The last photo I posted was from Central Park in New York City. I’m a little amused because I just realized that this is from Central Park also; only this photo was taken in Canada. This is from a Central Park in Burnaby BC, near Vancouver.
Like it’s New York namesake, the Canadian version is in the heart of a sprawling urban setting with towering buildings and residences on all sides. However this park is densely populated with tall spruce trees. As soon as you walk a few meters, the sounds of the city are shut out by the thickness of the forest. Everything changes from one extreme to another.
On the outer paths like this, morning commuters walk to and from the train stations on their way to work. Deeper inside there is a rich diversity of flora and fauna. One thing that strikes me is the boldness of the squirrels. They’ll stand before you on the path demanding food. It seems that people feed the creatures because it shows in their behavior. A local also told me that songbirds will land on your outstretched hand near one of the ponds here.
Most people think of mountains and the ocean when you mention British Columbia. But even in the heart of its biggest urban areas are settings like this that keep city dwellers connected to nature. I suppose you could say the same thing for the New York version.
I’ve seen this guy playing the saxophone in Central Park several times before; he’s what I’d consider a permanent fixture. I stopped to take his picture and then left a few dollars in his case. When I was here about five years ago I saw another guy playing the guitar. I was at a train station in another city and someone was some guy playing a didgeridoo. No far beyond were other musicians waiting their turn.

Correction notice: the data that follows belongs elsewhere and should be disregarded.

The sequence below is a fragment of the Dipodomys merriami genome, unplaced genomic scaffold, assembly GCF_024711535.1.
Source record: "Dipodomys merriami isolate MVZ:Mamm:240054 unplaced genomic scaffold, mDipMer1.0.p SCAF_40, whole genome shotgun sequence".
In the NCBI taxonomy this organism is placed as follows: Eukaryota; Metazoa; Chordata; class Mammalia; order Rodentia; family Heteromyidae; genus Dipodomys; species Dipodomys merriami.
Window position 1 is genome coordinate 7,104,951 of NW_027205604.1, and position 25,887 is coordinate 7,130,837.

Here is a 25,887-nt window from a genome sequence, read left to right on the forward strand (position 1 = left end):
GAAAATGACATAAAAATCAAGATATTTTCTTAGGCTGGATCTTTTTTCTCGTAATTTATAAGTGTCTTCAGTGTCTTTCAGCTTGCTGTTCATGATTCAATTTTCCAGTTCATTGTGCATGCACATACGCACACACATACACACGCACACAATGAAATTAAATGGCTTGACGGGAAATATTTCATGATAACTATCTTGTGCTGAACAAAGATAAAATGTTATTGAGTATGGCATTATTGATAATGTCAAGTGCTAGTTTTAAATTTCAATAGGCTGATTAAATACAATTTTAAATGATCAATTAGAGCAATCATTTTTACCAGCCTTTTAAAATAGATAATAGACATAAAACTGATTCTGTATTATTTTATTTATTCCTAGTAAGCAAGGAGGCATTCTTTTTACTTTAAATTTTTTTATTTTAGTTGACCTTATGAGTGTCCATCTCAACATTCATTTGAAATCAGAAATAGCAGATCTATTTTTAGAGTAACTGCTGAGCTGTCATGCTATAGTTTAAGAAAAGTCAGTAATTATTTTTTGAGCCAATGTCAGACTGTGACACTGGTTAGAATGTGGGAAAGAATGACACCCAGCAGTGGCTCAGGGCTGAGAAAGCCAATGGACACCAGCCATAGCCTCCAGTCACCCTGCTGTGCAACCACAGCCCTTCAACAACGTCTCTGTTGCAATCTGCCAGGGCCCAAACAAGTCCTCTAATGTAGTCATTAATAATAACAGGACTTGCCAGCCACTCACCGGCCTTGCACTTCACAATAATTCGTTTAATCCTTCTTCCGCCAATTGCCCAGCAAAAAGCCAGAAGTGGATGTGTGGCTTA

That got me thinking about how they stake out these popular spots. I imagine it’s first come first serve. For prime locations like this in Central Park you probably show up early and once you start playing you don’t stop until you’re done, then the next guy takes over. It’s a dog eat dog world for buskers.
Recently I was walking along a street and there was a lone piano chained to a lamppost. When I walk back later a lady was playing a sonata as only an accomplished musician can do, it was stunning and several of us were stopped in our tracks listening to a recital.
Subways and tunnels are the perfect location because they concentrate people in confined spaces and you have a captive audience. Quite frankly it’s where I’ve heard some of the most talented musicians. What better way to practice than to perform in a public space? If I could play music I’d be out there too, but I take photos so I’ll just stick to what I know.
A few months ago I was in Salt Lake City visiting some close friends. I am not Mormon but my ancestors were and so are my close friends. So while there I took the time to visit the temple grounds and took a tour of the convention center. This panorama I took while standing on the convention center roof.
My ancestors were the original settlers of Salt Lake City. So we also visited the cemetery to see where they were buried. Through help from my friends and a little sleuthing we found the graves where my great-great grandparents were buried. They’re in the Salt Lake Cemetery, which is the resting place of many of the original pioneers.
It was for me an amazing experience because I came away learning about my heritage that heretofore I’d only heard from my grandmother before she died. It goes without saying the Mormons are big on ancestry and so they were more than happy to help me fill in the gaps. I am fortunate to have such a recorded history and now that I know a little more I’m eager to share it.
Back home the other day I was taking some photos along the waterfront. Two Mormon missionaries approached me and rather than ignore them I engaged them in conversation. I pulled out my iPhone and shared this photo and told them about my experience and ancestors. They seemed genuinely surprised to meet me and equally happy to see a picture of their main temple. It was a fun encounter. While I am not planning to convert to the Mormon faith, there are many things we share in common. And for that connection and fellowship I am truly grateful.